Workshop Summary – Blended Learning Ecosystems: Designing Blended Learning Courses for 21st Century Learners

This 90 minute workshop lead participants through a discussion about the essential elements of the Blended Learning Ecosystem and how those elements together must be considered for the experience to be a success. In the example used by the presenter, the BL ecosystem includes the environment(s) in which the learning takes place, the people engaged in that learning experience, and the resources employed to facilitate teaching and learning. The participants broke into groups to discuss various parts of the ecosystem including faculty characteristics, student characteristics, technology characteristics, learning tools, and environments (classrooms, LMS, etc).

One statement made within the group rang true. That both the faculty and students must thrive in the learning environment. Faculty must be comfortable with and feel fulfilled by the design of the blended learning experience. Students must also be confortable with and feel like they can be successful if they apply themselves.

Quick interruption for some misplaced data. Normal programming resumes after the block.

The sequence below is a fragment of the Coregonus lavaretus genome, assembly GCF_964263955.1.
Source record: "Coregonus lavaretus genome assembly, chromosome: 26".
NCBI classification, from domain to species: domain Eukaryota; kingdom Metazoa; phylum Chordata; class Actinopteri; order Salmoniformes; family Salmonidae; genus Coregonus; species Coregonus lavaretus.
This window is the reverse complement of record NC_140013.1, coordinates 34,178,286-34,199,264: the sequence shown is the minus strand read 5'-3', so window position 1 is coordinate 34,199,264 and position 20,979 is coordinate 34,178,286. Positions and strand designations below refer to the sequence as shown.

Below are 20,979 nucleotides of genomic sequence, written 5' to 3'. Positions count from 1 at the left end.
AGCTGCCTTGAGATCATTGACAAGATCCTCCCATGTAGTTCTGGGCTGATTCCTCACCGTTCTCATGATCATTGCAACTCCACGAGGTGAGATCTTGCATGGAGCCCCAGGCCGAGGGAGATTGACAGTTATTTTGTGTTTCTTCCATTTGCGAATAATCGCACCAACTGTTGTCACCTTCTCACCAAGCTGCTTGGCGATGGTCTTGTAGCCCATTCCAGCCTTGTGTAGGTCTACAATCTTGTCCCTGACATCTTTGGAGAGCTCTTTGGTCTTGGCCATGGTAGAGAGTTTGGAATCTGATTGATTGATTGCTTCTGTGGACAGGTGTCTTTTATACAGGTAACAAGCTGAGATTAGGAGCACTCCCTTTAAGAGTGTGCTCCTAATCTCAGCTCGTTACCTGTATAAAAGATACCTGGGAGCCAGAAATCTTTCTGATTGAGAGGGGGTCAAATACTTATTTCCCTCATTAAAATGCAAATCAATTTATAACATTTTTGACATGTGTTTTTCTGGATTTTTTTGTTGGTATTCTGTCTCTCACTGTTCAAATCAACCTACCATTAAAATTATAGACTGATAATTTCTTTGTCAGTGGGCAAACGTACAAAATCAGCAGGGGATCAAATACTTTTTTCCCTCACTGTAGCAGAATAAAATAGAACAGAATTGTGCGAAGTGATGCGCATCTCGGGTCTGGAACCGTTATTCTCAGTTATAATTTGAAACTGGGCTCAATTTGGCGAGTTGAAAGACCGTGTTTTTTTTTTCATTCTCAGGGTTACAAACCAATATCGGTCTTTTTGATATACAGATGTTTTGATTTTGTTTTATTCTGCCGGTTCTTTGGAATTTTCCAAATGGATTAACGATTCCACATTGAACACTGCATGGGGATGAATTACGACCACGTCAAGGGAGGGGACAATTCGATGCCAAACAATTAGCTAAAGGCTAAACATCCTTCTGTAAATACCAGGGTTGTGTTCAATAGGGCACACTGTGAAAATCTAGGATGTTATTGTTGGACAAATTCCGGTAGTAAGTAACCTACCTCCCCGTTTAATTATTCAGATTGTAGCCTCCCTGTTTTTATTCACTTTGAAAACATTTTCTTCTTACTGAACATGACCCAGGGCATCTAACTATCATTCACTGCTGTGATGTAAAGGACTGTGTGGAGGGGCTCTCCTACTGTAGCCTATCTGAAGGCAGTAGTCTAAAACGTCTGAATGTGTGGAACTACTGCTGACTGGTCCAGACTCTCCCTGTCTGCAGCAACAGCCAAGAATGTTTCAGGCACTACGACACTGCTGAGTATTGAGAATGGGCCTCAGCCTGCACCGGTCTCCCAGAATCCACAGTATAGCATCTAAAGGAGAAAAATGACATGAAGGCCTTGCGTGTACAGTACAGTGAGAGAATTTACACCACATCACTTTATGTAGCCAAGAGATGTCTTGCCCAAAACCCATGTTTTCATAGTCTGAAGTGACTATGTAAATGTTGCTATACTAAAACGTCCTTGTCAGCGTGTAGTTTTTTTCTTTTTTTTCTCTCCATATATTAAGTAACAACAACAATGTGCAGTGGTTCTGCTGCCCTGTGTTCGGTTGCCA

After the group breakout and sharing, the presenter introduced a number of possible course structures that could be considered blended learning. There was then a discussion again among the group to discern what model is most common at their institutions.

A warning against course and a half syndrome was interjected by many in the group. Course and a half syndrome is where instead of redesigning a course for the blended learning approach, the instructor simply adds more content/activities to the course that are often not integrated into the course goals/objectives or referenced within the course discussions, but still required activities. This work is seen by the students as extra/busy work.

The presentation slidedecks can be found at

This entry was posted in blended learning, conferences, instructional design and tagged , , , , , . Bookmark the permalink.

Leave a Reply

Please log in using one of these methods to post your comment: Logo

You are commenting using your account. Log Out / Change )

Twitter picture

You are commenting using your Twitter account. Log Out / Change )

Facebook photo

You are commenting using your Facebook account. Log Out / Change )

Google+ photo

You are commenting using your Google+ account. Log Out / Change )

Connecting to %s